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in order to enfranchise a community weary of despotism. The clergy asked for what they wanted with equal resolution, and the bourgeoisie likewise; but what the nobles were instructed to demand was the boldest of all. We talked of the letters of the writers of the eighteenth century, and of the correspondence of various eminent men and women with David Hume, which Mr. Hill Burton has published in a supplementary volume in addition to those comprised in his life of David Hume, and which I have with me. I said that the works of Hume being freely printed and circulated caused great pleasure to the French men of letters, mingled with envy at the facility enjoyed by the Englishman of publishing anything he chose; the French writers being debarred, owing to the importunity of the clergy with Louis XV., from publishing freely their works in France, and only managing to get themselves printed by employing printers at the Hague, Amsterdam, and other towns beyond the limits of the kingdom. To my surprise, De Tocqueville replied that this disability, so far from proving disadvantageous to the esprits forts of the period, and the encyclopædic school, was a source of gain to them in every respect. Every book or tract which bore the stamp of being printed at the Hague or elsewhere, out of France, was speedily caught up and devoured. It
a passport to success. Everyone knowing that, since it was printed there, it must be of a nature to give offence to the ruling powers, and especially to the priesthood, and as such, all who were imbued with the new opinions were sure to run after books bearing this
certificate of merit. De Tocqueville said that the savans of 1760-1789 would not have printed in France, had they been free to do so, at the period immediately preceding the accession of Louis XVI.
Talked of Lafayette : said he was as great as pure, good intentions and noble instincts could make a man ; but that he was d'un esprit médiocre, and utterly at a loss how to turn affairs to profit at critical juncturesnever knew what was coming, no political foresight. Mistake in putting Louis Philippe on the throne sans garantie in 1830; misled by his own disinterested character to think better of public men than he ought to have done. Great personal integrity shown by Lafayette during the Empire, and under the Restoration : not to be cajoled by any monarch.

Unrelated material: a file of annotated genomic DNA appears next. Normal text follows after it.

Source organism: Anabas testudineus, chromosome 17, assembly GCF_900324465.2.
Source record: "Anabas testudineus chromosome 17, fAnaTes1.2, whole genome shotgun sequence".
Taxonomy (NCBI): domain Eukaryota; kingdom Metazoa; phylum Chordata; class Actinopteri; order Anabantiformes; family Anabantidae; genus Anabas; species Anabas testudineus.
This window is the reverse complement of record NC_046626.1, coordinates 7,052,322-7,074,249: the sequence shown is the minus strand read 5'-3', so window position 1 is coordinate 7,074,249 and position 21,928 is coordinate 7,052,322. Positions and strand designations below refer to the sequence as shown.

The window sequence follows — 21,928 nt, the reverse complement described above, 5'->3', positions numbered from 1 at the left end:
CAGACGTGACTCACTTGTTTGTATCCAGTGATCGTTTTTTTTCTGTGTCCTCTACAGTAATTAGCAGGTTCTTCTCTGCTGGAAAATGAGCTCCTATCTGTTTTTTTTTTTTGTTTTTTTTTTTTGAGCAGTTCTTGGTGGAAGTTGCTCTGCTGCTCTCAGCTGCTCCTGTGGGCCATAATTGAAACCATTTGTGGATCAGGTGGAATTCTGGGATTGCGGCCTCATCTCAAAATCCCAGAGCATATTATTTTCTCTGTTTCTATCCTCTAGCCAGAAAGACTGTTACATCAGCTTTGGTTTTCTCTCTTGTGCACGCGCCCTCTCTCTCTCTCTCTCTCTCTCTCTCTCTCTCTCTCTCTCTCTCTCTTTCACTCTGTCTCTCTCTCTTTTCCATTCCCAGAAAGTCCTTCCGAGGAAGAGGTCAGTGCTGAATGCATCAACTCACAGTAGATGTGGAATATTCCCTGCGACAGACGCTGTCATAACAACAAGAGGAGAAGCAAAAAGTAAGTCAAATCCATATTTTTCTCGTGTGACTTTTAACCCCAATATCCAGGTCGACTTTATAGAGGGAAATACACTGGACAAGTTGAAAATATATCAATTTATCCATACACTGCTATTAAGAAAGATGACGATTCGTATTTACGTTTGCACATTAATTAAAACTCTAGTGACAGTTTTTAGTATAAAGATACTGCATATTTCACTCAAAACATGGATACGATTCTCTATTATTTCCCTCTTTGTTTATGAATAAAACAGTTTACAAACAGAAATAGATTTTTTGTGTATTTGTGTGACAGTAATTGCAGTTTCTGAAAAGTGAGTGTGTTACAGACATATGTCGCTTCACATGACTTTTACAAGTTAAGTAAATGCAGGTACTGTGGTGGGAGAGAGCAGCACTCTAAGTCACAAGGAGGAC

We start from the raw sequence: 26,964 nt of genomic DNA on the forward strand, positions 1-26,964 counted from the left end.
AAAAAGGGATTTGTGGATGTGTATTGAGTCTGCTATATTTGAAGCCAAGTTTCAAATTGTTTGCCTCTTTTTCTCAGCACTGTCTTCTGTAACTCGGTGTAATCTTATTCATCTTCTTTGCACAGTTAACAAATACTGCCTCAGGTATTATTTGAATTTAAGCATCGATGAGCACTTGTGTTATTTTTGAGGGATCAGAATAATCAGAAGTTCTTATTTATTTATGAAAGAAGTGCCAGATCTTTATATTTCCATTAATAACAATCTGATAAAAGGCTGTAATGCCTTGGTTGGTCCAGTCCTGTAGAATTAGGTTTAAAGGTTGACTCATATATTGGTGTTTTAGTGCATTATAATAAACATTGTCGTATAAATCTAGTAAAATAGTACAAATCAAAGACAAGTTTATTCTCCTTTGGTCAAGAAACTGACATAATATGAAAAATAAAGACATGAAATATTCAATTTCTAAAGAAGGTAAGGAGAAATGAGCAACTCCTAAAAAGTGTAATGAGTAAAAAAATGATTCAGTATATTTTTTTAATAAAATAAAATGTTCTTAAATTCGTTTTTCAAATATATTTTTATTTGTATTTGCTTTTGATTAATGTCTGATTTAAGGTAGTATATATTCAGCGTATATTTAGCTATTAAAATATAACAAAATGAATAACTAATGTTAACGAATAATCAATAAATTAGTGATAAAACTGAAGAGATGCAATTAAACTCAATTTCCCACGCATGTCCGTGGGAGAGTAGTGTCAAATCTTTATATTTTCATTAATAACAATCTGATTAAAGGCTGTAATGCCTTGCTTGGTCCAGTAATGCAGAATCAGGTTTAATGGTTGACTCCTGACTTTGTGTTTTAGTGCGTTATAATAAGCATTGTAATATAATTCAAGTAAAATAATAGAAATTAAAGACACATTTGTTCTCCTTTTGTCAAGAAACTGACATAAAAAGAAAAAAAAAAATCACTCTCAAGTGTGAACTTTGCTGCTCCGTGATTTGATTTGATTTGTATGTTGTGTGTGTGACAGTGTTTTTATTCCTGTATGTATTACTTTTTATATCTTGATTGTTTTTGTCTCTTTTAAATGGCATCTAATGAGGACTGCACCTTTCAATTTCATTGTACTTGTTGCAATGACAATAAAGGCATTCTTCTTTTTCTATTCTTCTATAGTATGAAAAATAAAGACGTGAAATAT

February 16.—The current fallacy of Napoleon having made the important alterations in the laws of France. All the eminent new enactments originated in the Constituent Assembly, only that they set to work in such sledgehammer fashion, that the carrying out their work became extremely troublesome and difficult. Too abstract in their notions to estimate difficulties of detail in changing the framework of jurisprudence. De Tocqueville said philosophers must always originate laws, but men used to active practical life ought to undertake to direct the transition from old to new arrangements. The Constituent Assembly did prodigious things in the way of clearing the ground of past abominations. Napoleon had the talent of making their work take effect; understood administrative science, but rendered
the centralising principle far too predominant, in the view to consolidate his own power afterwards. France has felt this, to her cost, ever since.
Habit formerly (i.e. 300 years back) as prevalent in France as it is in England of gentlemen of moderate fortune residing wholly or by far the greater part of the year on their estates. They ceased to do so from the time when the sovereign took from them all local authority, from the fifteenth century or so. The French country-houses were excessively thickly dotted over the land even up to the year 1600 ; quantities pulled down after that period. Country life becoming flat after the gentlemen ceased to be of importance in their political relations with their districts, they gave up rural habits and took to living in the provincial towns.